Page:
I have been bothered by Piriformis Syndrome for the last 5-6 years. It has been uncomfortable, with the discomfort radiating down the back of my legs. It has mostly caused me to feel like I had no energy at all in my legs. My feet felt like they weighed 40 lbs each.
I had begun stretching and that was reasonably effective. But when I began running again about 8 months ago, I was concerned the the problem would interfere with my progress, but quite the opposite happened--routine running and light stretching after the run has almost eliminated the problem. Another thing I did that has helped a LOT was to adjust my chair at work and in my car so that the horizontal part of the seat is not tilted up (so that the seat is like a bucket). Instead, the seat is flat, or sloping very slightly down. That has been a big help. But mostly, I think the running (and the improved flexibility the running is giving me) has helped the most.
The most effective stretch (for me) was as follows:
To stretch your RIGHT piriformis, lay on your back, bend your knees and cross your right leg over your left so your right ankle rests on your left knee in a figure four position. Bring your left leg towards your chest by bending at the hip. Reach through and grab your left thigh to help pull things towards your chest.
Here are some other stretches (keep in mind that stretching the muscle often duplicates the pain):
Hope that helps.
Marc in Melbourne FL
Hang in there, it will be a long road but it is worth it.
I suffer from identical problems and have since 2 years ago. FYI - I am 51 years old, recently (last 18 months) lost 45 lbs with a combination of diet and LOTS of exercise, which (LOTS of exercise and the diet..) exacerbated the injuries.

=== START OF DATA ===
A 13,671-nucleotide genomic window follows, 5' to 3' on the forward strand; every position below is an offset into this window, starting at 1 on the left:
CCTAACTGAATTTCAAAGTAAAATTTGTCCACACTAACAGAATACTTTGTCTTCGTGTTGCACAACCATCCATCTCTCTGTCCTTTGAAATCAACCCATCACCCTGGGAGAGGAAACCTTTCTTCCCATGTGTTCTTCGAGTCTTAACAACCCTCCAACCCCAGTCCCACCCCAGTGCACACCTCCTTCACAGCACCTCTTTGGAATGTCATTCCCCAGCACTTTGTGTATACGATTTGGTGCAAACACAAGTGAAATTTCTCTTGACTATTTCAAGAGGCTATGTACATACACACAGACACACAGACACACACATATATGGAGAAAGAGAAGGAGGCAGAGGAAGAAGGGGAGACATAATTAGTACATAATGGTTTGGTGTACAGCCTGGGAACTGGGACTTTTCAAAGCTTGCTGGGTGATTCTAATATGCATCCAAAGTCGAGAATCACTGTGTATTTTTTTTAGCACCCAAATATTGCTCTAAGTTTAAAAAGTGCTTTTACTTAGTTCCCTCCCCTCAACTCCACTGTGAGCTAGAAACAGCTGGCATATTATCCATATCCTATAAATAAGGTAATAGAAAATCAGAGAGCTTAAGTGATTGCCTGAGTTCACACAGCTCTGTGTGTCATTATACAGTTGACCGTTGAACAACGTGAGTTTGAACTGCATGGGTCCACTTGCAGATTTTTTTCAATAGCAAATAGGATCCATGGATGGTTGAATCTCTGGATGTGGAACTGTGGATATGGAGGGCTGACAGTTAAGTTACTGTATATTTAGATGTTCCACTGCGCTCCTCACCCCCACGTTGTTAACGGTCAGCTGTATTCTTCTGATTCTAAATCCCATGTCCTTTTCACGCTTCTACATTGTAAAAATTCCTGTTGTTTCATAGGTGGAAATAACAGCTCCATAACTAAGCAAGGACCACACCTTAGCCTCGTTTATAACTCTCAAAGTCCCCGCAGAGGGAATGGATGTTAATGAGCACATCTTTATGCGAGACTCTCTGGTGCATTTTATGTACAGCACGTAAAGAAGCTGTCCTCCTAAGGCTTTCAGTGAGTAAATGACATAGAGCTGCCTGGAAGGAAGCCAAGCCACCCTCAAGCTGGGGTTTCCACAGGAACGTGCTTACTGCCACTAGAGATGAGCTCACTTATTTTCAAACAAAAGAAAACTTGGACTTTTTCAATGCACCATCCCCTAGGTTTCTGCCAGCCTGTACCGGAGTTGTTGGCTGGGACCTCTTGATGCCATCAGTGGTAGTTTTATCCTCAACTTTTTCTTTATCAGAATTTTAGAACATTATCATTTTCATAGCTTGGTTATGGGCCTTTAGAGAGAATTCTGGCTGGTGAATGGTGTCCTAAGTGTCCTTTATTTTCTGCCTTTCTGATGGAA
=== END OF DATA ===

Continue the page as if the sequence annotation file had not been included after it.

I've gone the chiropractor road, and love them, but it did absolutely nothing for piriformis. What finally did (is doing - it's a continuing thing) the trick is an EXCELLENT therapist, recommended by my referred sports doctor. Here's her remedy - all of the exercises mentioned in the previous posts (also look in Runner's World archives - online - for more stretches), plus weight training, plus cross-training. I do a LOT more lower body weight work than I used to do and it helps a lot. Specifically, I work the quads and hamstring with weight machines. Also, band therapy helps - check with your local sports therapist for this.
The piriformis is not gone, but it IS manageable with work on my part. I don't know if I will ever get to the level I was 15 years ago in terms of mileage and speed, but I can run again and it makes me feel a TON better.
Hang in there and stretch....
Rather than stretch the piriformis, you want to force feed blood and oxygen into the muscle. Please read the related links below.
Watch how you sit, if you allow the knees to roll out to the sides you are going to allow the piriformis to be compromised. 98% of the problems we see here in the US are on the left side of the body, because the way you sit in the car. You allow the left leg to roll outward towards the door panel and the foot curls upward under the steering wheel. This causes the piriformis and the soleus (calf area) to go into spasm.
TPT has the Total Package on sale for $110.00 versus $130.00 it's a great value.
The piriformis muscle goes from the sacrum tothe leg and can become hypertonic due to pelvic segmental dysfunction--a chiropractic problem, or leg/hip problems or too much sitting as well as a number of other things. the reason there is so much disparity amoung sufferers as to treatment is due to the different causes. No particular theyapy will work unless it appropriately addresses the specific cause.